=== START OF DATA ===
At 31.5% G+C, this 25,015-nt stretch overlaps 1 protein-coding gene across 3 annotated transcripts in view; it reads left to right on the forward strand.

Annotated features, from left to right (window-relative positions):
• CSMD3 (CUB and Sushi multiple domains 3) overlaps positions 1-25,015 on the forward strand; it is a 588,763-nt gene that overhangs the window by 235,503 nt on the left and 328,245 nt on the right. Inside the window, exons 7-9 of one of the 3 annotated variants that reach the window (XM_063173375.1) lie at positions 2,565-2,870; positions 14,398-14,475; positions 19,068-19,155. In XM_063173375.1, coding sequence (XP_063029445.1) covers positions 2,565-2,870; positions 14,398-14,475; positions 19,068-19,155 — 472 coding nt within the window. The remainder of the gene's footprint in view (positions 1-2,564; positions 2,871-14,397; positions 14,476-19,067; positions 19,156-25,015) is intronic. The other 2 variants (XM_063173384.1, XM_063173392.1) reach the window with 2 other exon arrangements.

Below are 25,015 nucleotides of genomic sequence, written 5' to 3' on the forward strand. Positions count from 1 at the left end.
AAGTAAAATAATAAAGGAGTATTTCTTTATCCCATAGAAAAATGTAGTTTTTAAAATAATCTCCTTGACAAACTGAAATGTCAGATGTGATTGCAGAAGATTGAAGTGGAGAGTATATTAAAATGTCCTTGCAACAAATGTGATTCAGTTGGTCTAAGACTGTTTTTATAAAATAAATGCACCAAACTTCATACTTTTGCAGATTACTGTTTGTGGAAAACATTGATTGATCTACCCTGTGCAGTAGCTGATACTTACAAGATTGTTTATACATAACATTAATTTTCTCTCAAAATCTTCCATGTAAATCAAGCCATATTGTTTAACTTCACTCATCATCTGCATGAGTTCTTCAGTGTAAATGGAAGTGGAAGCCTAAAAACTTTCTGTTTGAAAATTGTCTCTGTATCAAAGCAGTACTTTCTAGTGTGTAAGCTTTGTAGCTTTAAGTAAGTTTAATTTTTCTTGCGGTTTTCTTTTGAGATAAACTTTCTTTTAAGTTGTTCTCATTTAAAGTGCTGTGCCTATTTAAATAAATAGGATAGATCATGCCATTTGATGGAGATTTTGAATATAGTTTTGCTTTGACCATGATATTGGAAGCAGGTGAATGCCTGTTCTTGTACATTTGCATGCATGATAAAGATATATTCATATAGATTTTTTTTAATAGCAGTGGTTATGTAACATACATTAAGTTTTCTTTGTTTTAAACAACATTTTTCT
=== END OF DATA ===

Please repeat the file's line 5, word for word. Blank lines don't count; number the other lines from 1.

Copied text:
AAGTAAAATAATAAAGGAGTATTTCTTTATCCCATAGAAAAATGTAGTTTTTAAAATAATCTCCTTGACAAACTGAAATGTCAGATGTGATTGCAGAAGATTGAAGTGGAGAGTATATTAAAATGTCCTTGCAACAAATGTGATTCAGTTGGTCTAAGACTGTTTTTATAAAATAAATGCACCAAACTTCATACTTTTGCAGATTACTGTTTGTGGAAAACATTGATTGATCTACCCTGTGCAGTAGCTGATACTTACAAGATTGTTTATACATAACATTAATTTTCTCTCAAAATCTTCCATGTAAATCAAGCCATATTGTTTAACTTCACTCATCATCTGCATGAGTTCTTCAGTGTAAATGGAAGTGGAAGCCTAAAAACTTTCTGTTTGAAAATTGTCTCTGTATCAAAGCAGTACTTTCTAGTGTGTAAGCTTTGTAGCTTTAAGTAAGTTTAATTTTTCTTGCGGTTTTCTTTTGAGATAAACTTTCTTTTAAGTTGTTCTCATTTAAAGTGCTGTGCCTATTTAAATAAATAGGATAGATCATGCCATTTGATGGAGATTTTGAATATAGTTTTGCTTTGACCATGATATTGGAAGCAGGTGAATGCCTGTTCTTGTACATTTGCATGCATGATAAAGATATATTCATATAGATTTTTTTTAATAGCAGTGGTTATGTAACATACATTAAGTTTTCTTTGTTTTAAACAACATTTTTCT